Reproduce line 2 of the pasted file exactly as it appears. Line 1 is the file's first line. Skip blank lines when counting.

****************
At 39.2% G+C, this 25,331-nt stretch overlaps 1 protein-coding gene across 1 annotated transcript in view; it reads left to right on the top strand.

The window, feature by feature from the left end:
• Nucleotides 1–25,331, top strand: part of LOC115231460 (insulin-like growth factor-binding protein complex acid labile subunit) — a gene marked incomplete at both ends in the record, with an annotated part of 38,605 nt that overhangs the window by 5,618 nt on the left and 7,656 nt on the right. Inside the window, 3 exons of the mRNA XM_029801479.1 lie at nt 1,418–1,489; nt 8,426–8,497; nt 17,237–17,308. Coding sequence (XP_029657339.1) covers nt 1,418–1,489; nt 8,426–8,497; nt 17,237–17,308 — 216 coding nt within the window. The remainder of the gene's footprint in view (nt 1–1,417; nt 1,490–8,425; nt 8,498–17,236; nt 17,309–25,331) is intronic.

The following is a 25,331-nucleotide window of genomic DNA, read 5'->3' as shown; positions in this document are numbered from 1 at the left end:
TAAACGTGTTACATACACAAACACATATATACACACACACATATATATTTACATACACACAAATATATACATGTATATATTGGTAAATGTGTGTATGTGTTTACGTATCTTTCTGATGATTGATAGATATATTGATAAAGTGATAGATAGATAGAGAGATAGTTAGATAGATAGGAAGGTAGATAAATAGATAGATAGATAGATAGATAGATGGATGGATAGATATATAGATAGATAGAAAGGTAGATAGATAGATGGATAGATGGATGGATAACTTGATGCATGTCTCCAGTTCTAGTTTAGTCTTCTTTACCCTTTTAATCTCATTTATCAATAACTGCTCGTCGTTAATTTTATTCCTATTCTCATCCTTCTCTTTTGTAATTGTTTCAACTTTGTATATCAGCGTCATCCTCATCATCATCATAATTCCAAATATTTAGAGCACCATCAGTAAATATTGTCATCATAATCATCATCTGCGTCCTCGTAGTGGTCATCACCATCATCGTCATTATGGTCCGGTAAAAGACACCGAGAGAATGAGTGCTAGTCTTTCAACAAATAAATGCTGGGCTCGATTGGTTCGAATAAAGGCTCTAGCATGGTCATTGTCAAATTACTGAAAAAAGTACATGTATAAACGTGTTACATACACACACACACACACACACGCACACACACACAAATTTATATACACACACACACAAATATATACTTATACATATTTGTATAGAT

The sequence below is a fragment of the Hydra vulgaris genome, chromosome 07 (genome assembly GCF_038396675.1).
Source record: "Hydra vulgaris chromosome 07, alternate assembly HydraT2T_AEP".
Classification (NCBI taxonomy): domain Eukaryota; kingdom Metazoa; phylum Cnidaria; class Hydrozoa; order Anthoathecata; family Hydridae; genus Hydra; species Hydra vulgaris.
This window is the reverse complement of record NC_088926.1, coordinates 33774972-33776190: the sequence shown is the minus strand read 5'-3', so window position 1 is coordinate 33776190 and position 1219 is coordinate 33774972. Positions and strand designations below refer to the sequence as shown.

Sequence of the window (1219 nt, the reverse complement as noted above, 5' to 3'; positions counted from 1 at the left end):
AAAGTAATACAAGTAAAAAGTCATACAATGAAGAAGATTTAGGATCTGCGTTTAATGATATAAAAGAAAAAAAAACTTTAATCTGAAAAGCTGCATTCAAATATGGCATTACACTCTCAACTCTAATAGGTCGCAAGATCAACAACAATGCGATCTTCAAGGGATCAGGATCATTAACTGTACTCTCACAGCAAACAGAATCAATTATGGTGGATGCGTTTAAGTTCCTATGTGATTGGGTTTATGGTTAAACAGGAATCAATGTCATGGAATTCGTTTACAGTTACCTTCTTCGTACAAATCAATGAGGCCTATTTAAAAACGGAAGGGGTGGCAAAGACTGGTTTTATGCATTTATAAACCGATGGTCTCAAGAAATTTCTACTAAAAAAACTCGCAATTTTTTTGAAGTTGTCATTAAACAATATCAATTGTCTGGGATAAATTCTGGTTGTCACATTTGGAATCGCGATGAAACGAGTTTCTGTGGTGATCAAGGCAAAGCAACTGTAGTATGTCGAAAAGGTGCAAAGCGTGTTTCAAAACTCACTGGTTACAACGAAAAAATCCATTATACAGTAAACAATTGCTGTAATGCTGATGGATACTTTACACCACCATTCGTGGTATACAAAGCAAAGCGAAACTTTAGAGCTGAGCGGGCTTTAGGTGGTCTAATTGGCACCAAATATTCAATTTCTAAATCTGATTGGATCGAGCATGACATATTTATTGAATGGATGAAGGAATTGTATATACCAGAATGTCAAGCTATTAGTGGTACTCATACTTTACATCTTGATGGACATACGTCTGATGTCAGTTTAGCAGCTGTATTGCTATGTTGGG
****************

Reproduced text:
The window, feature by feature from the left end: